PPFA of Greater New York breaks ties with Margaret Sanger over her “harmful connections to the eugenics movement”

By Dave Andrusko

Given what has transpired the last few months, it comes as no surprise that “Planned Parenthood of Greater New York will remove the name of Margaret Sanger, a founder of the national organization, from its Manhattan health clinic because of her ‘harmful connections to the eugenics movement,’” according to Nikita Stewart, writing in today’s New York Times.

“No surprise”? PPFA’s iconic founder which the nation’s preeminent abortion provider has wrapped in seemingly impenetrable bubble wrap to protect against all charges for the last hundred years?

Well, the times they are a changin.

Stewart quotes a statement from Karen Seltzer, the chair of the New York affiliate’s board. “The removal of Margaret Sanger’s name from our building is both a necessary and overdue step to reckon with our legacy and acknowledge Planned Parenthood’s contributions to historical reproductive harm within communities of color.” Planned Parenthood of Greater New York is the largest affiliate.

What “legacy”? For some time now, but particularly in a 2016 “Factsheet,” the National office of Planned Parenthood has finessed Sanger’s uglier statements. 

The first two pages of that Factsheet offer  a glowing account of Sanger before shifting to “Was Sanger Racially Motivated?” and “Sanger and Eugenics.”

On the former, Sanger is given a clean bill of health….except for “her speech on birth control to a women’s auxiliary branch of the Ku Klux Klan” in 2016. But even that is explained away as a reflection of “Sanger’s passion to spread and mainstream birth control [which] led her to speak to any group interested in learning how to plan their reproduction.” [To provide cover, the Factsheet adds, “Planned Parenthood strongly disagrees with Sanger’s decision to address an organization that spread hatred.”]

The Eugenics angle is even trickier. The authors of the Factsheet place her eugenic statements in the context of all the “best” people dabbled in, if not enthusiastically embraced, “improving the race.”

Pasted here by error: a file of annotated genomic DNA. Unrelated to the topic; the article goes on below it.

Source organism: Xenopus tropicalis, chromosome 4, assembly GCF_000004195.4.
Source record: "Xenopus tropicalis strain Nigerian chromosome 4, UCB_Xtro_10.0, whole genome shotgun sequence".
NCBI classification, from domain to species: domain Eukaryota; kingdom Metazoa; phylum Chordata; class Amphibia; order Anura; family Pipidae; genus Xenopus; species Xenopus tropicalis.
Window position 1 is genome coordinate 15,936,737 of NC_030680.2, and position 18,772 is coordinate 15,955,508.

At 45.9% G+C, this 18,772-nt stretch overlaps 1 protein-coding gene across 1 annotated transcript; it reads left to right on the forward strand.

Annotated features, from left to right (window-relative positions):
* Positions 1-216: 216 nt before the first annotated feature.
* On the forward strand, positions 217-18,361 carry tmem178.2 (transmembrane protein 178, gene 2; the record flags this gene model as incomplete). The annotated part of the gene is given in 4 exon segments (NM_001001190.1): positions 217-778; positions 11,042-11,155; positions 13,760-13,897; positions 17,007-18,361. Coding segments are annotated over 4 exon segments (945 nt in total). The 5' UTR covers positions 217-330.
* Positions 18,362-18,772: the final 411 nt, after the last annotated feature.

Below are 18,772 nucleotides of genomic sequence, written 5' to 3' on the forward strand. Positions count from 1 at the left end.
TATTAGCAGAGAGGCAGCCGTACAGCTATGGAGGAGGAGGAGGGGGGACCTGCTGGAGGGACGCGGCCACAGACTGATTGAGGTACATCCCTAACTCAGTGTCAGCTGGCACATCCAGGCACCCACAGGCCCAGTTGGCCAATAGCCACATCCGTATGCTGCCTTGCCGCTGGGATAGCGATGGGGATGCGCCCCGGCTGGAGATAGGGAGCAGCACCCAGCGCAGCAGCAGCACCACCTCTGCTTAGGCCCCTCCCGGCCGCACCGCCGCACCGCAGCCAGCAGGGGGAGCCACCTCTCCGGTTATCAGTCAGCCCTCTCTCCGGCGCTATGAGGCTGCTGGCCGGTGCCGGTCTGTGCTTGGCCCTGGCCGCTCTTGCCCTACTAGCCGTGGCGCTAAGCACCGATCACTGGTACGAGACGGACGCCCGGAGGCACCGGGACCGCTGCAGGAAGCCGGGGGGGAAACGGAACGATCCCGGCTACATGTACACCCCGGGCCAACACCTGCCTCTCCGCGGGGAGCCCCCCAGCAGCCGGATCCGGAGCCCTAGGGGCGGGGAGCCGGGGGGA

After some hemming and hawing, the Factsheet/PPFA “acknowledges these major flaws in Sanger’s view—and we believe they are wrong.” 

What major flaws? According to the Times story, for “placing so-called illiterates, paupers, unemployables, criminals, prostitutes, and dope fiends on farms and in open spaces as long as necessary for the strengthening and development of moral conduct.” That, and oh by the way, PPFA in 2016 “also condemned her support for policies to sterilize people who had disabilities that could not be treated” and “for banning immigrants with disabilities.”

What about the National PPFA?

In a statement, the national organization said it supported the New York chapter’s decision to strike Ms. Sanger name from the clinic. There is no sign on the facility, but it had been identified both internally and publicly by Ms. Sanger’s name. It will now be known as the Manhattan Health Center. 

“Planned Parenthood, like many other organizations that have existed for a century or more, is reckoning with our history, and working to address historical inequities to better serve patients and our mission,” Melanie Roussell Newman, a spokeswoman for the group, said in the statement.

It is not until the reader is four paragraphs from the end of the story (and after listening to Sanger’s best known biographer defend her) that Stewart mentions the fiery battles going on internally. She only mentions one. (We’ve written about them hereherehere; and here.)

The New York affiliate’s effort to disavow Ms. Sanger comes as it wrestles with internal turmoil, including the recent ouster of its executive director, Laura McQuade, in part because of complaints that she had mistreated Black employees. Ms. [Merle] McGee said there was no connection between Ms. McQuade’s departure and the decision to remove Ms. Sanger’s name. The move, she said, arose out of a three-year effort to tackle racism internally and to improve relationships with groups led by Black women who have been wary of Planned Parenthood’s origins. Of the New York affiliate’s 22 board members, one is Black, two are Asian and two are Hispanic. “The biggest concern with Margaret Sanger is her public support for the eugenics medical philosophy which was rooted in racism, ableism and classism,” Ms. McGee said. 

[Ms. McGee is the New York chapter’s chief equity and engagement officer.]

It’s interesting that Stewart ends her story with a likely apocryphal story that places Sanger in the best possible light. But that is small potatoes in comparison.

Sanger’s baggage is on display for all to see. You can understand why Planned Parenthood has attempted to keep the halo it placed over Sanger’s head in place. 

Once that halo is dislodged, it raises the specter of the fruit of the poisonous tree—an organization that began steeped in eugenics and questionably racial attitudes would find itself with a disproportionate number of its abortion clinics in areas where minority women are concentrated and a staff rebellion at Planned Parenthood’s Kansas City-area office over allegations of abusive behavior and racism from current and former staff.